However, perhaps his legal scholar identity has Benny Tai make the decisive move like what he had pointed out in the interview with EETV program, SpeakOut.

Benny Tai: “I have studied the rule of law for more than twenty years. In theory, the rule of law is not as simple as law-abiding; many people even think that way. But in fact, a higher level of understanding of the rule of law is that the law must meet the requirements of justicein the existing system itself.

When the current system itself is not consistent with justice, we can see in history that many people began civil disobedience movements."

As a faculty member, Benny Tai understands what the student strike means. He was present when students who were holding sit-ins in front of government headquarters were cleared by police.

Benny Tai: “Well, I think the message is very simple. We will stand with you (student protesters) together. And we will stay here till the last minute with you together."

Perhaps his teacher identity has given him hope that increasingly more Hong Kong people will join this street democracy.

As he and two other Occupy Central promoters have said in the official release on the Occupy Central, “Spread the universal values of democratic universal suffrage, fairness and justice to the people of Hong Kong, and hope that they are willing to pay the price to implement these values in the institution and community in Hong Kong."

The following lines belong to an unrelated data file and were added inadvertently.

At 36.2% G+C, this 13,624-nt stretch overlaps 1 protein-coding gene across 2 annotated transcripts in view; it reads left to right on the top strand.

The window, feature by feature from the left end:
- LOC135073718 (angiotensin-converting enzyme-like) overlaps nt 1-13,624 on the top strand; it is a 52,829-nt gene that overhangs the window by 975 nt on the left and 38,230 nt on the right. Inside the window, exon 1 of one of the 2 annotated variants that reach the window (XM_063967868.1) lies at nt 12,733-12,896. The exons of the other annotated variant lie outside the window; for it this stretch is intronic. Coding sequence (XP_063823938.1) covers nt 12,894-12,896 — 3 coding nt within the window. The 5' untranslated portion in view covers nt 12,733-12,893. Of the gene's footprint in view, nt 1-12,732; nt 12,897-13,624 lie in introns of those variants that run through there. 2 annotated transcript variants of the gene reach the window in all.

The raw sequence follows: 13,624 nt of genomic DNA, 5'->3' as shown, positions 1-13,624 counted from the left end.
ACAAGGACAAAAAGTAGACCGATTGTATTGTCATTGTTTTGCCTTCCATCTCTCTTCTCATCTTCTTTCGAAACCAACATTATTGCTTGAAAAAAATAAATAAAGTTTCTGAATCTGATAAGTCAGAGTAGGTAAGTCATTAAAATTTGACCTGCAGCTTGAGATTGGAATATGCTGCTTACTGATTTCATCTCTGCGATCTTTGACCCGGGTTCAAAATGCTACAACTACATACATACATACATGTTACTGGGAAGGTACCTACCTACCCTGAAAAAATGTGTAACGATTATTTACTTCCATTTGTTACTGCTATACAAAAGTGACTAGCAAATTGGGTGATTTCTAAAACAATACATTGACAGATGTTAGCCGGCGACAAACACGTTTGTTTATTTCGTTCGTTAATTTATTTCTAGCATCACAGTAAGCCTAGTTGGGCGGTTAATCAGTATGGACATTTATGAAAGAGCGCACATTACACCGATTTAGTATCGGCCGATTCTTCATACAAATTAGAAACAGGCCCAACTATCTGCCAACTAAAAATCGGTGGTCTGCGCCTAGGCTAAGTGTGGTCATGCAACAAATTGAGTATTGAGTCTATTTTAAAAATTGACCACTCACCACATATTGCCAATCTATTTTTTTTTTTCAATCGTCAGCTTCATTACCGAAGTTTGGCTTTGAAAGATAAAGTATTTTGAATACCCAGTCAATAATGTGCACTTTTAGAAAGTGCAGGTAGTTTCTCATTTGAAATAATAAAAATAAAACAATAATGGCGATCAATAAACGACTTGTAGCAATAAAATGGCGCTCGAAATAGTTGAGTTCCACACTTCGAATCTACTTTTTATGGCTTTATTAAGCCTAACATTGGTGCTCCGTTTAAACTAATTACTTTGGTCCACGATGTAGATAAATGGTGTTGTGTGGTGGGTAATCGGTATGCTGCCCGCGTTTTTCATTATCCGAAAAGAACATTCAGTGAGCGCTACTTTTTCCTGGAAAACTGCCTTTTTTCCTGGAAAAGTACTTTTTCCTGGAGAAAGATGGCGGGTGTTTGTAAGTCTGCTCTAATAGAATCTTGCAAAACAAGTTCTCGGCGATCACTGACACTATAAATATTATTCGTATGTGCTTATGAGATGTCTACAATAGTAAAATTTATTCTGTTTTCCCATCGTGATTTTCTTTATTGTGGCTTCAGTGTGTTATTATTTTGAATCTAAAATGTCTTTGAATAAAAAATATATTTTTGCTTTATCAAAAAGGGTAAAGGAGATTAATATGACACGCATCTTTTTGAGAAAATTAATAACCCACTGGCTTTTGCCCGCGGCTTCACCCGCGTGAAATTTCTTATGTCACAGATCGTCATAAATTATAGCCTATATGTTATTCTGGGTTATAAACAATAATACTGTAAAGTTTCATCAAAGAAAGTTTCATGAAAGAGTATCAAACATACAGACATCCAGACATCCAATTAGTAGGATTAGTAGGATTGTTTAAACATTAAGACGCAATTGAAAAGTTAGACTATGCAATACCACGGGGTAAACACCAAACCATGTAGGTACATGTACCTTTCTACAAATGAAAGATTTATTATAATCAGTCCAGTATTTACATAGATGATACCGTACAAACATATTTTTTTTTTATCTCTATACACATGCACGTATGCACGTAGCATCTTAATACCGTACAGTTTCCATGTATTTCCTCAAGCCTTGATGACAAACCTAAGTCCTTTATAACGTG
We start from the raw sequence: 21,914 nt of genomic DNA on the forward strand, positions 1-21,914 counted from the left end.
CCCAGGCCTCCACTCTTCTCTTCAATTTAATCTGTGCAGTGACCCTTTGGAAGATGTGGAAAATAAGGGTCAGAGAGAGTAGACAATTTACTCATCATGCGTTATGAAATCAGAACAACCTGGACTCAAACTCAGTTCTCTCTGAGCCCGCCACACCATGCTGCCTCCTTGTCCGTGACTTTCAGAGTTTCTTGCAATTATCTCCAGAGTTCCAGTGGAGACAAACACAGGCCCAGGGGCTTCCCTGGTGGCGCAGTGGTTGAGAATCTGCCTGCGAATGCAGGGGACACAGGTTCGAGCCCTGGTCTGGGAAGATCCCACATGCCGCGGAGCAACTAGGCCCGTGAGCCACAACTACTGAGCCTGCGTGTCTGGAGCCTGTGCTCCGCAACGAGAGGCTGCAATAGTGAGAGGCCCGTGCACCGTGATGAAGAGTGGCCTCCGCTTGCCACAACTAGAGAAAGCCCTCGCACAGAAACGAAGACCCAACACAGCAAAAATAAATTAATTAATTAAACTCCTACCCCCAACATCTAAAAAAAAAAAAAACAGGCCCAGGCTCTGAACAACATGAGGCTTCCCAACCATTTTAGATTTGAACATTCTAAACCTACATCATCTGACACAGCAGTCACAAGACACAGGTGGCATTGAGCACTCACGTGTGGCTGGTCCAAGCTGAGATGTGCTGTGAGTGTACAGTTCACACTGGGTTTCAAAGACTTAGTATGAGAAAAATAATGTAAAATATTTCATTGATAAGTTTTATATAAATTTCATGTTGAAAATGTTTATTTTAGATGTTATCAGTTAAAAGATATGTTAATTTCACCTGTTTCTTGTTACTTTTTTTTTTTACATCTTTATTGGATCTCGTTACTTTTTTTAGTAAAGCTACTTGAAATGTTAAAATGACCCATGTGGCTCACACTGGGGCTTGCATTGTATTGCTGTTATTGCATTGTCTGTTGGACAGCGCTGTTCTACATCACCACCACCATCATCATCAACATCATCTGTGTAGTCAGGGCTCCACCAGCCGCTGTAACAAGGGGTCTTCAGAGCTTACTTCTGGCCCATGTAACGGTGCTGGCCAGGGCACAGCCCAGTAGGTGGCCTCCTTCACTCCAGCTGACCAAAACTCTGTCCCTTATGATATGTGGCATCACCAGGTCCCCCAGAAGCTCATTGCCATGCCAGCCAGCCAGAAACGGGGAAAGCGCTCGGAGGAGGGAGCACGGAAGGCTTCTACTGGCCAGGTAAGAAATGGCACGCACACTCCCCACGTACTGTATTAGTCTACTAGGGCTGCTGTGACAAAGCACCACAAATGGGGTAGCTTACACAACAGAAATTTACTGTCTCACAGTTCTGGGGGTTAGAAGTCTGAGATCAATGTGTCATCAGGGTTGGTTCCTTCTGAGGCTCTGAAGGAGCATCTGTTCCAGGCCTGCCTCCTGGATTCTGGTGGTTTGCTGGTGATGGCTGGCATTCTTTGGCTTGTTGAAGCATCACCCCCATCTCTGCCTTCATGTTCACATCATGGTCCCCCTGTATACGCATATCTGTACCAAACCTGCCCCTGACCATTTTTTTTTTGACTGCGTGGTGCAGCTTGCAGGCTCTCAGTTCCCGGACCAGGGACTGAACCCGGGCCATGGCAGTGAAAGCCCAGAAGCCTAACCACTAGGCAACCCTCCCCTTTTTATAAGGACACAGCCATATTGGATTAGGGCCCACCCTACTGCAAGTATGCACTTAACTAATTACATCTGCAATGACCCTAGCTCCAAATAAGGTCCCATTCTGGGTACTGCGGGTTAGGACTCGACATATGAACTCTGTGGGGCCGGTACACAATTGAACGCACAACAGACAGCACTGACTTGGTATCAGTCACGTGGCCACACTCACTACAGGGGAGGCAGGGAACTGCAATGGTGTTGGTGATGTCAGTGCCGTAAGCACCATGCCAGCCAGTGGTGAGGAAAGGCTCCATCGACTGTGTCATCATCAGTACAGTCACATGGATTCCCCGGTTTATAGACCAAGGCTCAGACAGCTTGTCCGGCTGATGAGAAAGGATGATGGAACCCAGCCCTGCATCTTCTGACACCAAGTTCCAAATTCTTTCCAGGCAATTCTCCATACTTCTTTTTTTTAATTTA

Benny Tai: “We must, we must, state it very clearly to the whole world: this is not a color revolution. This is only a movement of Hong Kong people to strive for democracy to get their rights, equal rights, which should be enjoyed by the Hong Kong people."

Occupy Central has won global support, as well as waves of questions and pressure. Faced with these, Benny Tai is not indifferent.

To Hong Kong people, he repeatedly apologized, asking them to understand the inconvenience caused by the occupation. But to the Government, he is tit for tat.

Benny Tai: “We will continue, will continue. Again remember what has caused the people to come out. It’s not out of a call from the federation of students, Scholarism or Occupy Central. It’s because of the tear gas. It’s because of the government failing to respond to the demands of the people, for the universal suffrage and the people out there.

That’s the demands and that is something only the government can deliver."

Today, Occupy Central has become the biggest protest Beijing faces since reunification of Hong Kong in 1997. However, Benny Tai said his emphasis is not confrontation.

In an interview with Taiwan’s Common Wealth Magazine, he said, “Occupy Central is so as to not occupy the Central. It is to develop a tension through confrontation, and Occupy Central is the future tense so that we return to negotiating." He said the focus is democratic discussions in hopes of finding solutions to disputes.

However, since the Government unilaterally announced the shelving of dialogue, academia appeal to stick to the streets and Occupy Central will continue.

What Benny Tai would like to see and the democracy Hong Kong people are pursuing will continue to become the landscape in Hong Kong through each open umbrella in the streets.

Edit/ShangYan Post-production/Li An’an